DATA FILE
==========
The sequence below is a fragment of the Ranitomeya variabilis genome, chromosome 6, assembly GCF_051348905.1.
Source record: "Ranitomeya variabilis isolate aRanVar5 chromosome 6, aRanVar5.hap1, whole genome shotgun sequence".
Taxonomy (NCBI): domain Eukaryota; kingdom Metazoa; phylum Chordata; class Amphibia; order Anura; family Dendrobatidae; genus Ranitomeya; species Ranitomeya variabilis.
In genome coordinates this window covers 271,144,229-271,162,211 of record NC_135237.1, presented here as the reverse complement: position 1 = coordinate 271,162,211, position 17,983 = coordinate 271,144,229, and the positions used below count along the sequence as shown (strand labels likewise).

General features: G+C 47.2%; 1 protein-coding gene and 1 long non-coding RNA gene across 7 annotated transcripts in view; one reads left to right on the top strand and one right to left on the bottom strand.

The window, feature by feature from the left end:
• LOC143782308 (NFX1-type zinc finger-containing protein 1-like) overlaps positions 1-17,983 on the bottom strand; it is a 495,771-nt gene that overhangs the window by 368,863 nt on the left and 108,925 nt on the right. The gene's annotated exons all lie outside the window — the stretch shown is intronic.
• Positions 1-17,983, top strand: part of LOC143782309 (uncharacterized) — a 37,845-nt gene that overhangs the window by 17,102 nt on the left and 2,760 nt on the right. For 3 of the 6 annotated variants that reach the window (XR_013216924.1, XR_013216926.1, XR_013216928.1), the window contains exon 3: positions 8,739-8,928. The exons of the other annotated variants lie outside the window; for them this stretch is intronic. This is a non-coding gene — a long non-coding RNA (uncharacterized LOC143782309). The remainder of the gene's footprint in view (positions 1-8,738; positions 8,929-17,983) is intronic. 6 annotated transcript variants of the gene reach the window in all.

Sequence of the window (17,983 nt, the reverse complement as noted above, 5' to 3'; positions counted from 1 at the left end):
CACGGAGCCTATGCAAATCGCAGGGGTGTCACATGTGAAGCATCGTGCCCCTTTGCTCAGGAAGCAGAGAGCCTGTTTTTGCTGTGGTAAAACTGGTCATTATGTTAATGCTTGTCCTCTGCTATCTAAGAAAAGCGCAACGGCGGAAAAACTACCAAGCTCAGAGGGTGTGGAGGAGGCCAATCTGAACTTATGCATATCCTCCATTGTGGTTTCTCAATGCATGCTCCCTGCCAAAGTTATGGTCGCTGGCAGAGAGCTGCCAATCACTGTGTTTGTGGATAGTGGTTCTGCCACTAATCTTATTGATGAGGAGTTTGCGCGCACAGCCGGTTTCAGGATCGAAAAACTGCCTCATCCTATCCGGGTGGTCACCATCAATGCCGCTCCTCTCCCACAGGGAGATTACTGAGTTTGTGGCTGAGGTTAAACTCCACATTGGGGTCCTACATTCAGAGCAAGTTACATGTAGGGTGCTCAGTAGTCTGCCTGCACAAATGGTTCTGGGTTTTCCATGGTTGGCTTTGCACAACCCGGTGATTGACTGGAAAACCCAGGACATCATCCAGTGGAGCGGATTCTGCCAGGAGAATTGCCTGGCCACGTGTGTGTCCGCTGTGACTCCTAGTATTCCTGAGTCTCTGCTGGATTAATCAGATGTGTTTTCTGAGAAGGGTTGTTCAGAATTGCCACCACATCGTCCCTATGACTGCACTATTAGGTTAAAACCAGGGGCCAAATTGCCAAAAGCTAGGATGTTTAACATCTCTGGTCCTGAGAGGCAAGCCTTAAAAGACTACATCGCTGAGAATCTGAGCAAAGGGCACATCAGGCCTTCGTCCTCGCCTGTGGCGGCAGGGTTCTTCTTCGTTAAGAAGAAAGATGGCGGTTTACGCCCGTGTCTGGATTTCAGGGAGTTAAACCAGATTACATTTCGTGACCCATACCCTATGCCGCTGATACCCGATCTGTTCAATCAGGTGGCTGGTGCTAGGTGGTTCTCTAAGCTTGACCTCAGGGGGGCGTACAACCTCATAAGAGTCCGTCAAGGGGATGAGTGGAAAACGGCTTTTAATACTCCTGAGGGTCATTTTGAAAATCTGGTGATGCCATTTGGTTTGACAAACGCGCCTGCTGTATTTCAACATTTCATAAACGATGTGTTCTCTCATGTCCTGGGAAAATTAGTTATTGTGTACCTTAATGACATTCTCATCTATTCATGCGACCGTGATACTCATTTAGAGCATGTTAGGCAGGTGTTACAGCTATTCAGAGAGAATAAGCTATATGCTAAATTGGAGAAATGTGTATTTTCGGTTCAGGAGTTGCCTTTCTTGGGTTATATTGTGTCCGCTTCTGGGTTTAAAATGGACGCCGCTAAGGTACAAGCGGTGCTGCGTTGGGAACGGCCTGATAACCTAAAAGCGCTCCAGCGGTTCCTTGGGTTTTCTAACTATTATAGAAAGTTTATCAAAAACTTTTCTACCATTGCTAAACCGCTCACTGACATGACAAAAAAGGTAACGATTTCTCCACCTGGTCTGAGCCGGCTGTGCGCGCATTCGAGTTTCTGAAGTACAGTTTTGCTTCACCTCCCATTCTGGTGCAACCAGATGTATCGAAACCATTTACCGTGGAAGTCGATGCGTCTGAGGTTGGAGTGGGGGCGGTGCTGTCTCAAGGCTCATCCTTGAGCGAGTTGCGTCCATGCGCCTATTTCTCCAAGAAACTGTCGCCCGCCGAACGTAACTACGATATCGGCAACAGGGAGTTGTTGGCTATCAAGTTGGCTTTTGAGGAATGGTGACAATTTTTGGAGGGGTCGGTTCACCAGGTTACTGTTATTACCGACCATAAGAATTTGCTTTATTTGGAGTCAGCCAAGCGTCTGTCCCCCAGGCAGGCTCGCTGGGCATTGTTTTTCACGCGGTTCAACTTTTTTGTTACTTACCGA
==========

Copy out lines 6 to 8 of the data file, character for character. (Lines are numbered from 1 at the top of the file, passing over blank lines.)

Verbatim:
The window, feature by feature from the left end:
• LOC143782308 (NFX1-type zinc finger-containing protein 1-like) overlaps positions 1-17,983 on the bottom strand; it is a 495,771-nt gene that overhangs the window by 368,863 nt on the left and 108,925 nt on the right. The gene's annotated exons all lie outside the window — the stretch shown is intronic.
• Positions 1-17,983, top strand: part of LOC143782309 (uncharacterized) — a 37,845-nt gene that overhangs the window by 17,102 nt on the left and 2,760 nt on the right. For 3 of the 6 annotated variants that reach the window (XR_013216924.1, XR_013216926.1, XR_013216928.1), the window contains exon 3: positions 8,739-8,928. The exons of the other annotated variants lie outside the window; for them this stretch is intronic. This is a non-coding gene — a long non-coding RNA (uncharacterized LOC143782309). The remainder of the gene's footprint in view (positions 1-8,738; positions 8,929-17,983) is intronic. 6 annotated transcript variants of the gene reach the window in all.